Using staples, attach the fabric along the corner of the wing where the (3) sheet thick portion meets the single plywood piece.
Pull the fabric tight (but not too tight) and continue stapling along the corner for about 2/3 of the length of the wing.
Then wrap the the fabric around the 3 sheet thick portion, pull it taught and staple along the back of the wing. Again, do this for for about 2/3 of the overall length of the wing. You’ll want to leave room at the bottom to fold the excess material under before you attach it.
When you get closer to the bottom, fold the excess material over until it aligns with the bottom of the wing and trim the excess so that there is only about 1.5″ of excess at the bottom.
After you’ve trimmed the fabric, fold it under and tuck it in to create a more finished folded edge as shown below. Then attach at the corner and along the back using staples.
Here is a picture of the two wings with the fabric attached. For the single board on the back I added staples on the top and bottom to hold the fabric in place but left the remaining loose so that I could easily cut the fabric away when I later attached the bedframe. If you won’t be attaching a bedframe you could just staple all the way down.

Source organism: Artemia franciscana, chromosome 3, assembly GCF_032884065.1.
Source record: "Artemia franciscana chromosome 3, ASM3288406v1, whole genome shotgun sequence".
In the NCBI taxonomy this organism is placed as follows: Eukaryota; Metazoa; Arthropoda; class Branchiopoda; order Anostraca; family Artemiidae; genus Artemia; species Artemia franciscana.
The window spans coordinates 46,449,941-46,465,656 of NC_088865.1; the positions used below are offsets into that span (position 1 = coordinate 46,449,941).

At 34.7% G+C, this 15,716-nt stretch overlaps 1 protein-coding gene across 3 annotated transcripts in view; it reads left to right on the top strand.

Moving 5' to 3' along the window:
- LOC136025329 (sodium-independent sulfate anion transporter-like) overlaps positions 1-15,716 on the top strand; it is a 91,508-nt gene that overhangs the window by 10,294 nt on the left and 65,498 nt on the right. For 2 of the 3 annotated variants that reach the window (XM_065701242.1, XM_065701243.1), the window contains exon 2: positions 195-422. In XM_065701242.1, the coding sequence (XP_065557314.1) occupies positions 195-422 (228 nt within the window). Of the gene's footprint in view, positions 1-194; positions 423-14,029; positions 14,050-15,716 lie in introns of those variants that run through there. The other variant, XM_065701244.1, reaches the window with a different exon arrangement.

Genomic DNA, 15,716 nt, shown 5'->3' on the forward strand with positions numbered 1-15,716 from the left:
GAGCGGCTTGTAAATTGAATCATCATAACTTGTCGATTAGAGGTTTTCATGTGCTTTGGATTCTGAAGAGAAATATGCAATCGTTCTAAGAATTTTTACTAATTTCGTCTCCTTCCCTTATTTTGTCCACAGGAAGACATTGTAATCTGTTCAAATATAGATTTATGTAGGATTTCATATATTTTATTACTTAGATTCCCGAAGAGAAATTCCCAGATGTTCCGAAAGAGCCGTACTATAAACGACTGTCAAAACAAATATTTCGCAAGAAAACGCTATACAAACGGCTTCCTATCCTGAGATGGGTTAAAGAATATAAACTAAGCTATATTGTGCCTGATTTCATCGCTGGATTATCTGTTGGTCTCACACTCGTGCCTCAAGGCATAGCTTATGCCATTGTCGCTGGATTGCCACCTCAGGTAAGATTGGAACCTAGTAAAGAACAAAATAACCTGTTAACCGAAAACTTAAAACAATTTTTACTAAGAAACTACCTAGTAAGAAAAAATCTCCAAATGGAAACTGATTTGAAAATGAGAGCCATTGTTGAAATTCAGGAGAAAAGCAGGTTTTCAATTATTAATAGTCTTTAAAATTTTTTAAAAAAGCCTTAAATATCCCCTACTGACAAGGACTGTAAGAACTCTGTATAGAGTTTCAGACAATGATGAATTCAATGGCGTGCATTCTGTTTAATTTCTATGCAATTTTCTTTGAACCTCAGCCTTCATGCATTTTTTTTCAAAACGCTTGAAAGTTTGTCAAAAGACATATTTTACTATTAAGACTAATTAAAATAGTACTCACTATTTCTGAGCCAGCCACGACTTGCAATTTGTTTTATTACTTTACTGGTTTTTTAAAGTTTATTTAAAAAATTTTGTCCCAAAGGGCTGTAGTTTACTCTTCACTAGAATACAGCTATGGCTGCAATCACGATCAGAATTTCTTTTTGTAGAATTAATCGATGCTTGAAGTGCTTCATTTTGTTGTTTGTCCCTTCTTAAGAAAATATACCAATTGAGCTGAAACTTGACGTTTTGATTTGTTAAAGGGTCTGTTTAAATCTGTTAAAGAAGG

Step 5 – Attach board at the top of the back of the headboard
Use 1-1/4″ screws to attach the 3.5″ plywood board to the back of the headboard as shown below.
Step 6 – Attach foam to the back of the headboard
For the foam I used a 2″ queen foam mattress pad since it was cheaper than buying foam from the craft store. I was a little impatient to start this project and should have let the foam mattress pad expand for several days prior to building the bed. Learn from my mistake and don’t do this. My cuts weren’t entirely straight because the foam hadn’t fully expanded before I made them.
To cut the foam the same dimensions as the back of the headboard, I used a t-square, tape measure and sharpie to mark the line.
A simple bread knife was perfect to make the cut.
You can see the side on the left below where it isn’t entirely flush since the foam hadn’t fully expanded.
Spray the glue on the plywood and the foam. Follow the directions on the can.
I put some extra plywood on top of the foam and clamped it to apply even pressure across the foam as the glue set.
Step 7 – Attach batting to the back of the headboard
Cut a piece of batting that is large enough to wrap around all sides of the headboard with a few inches of excess. Don’t mind my extremely sloppy cut as shown below. It doesn’t need to perfect since you’ll be trimming the excess after it’s stapled.
Then wrap the batting around the headboard and staple on the back. Here is what it looked like after it was stapled and I flipped it over.
Step 8 – Add fabric to the back of the headboard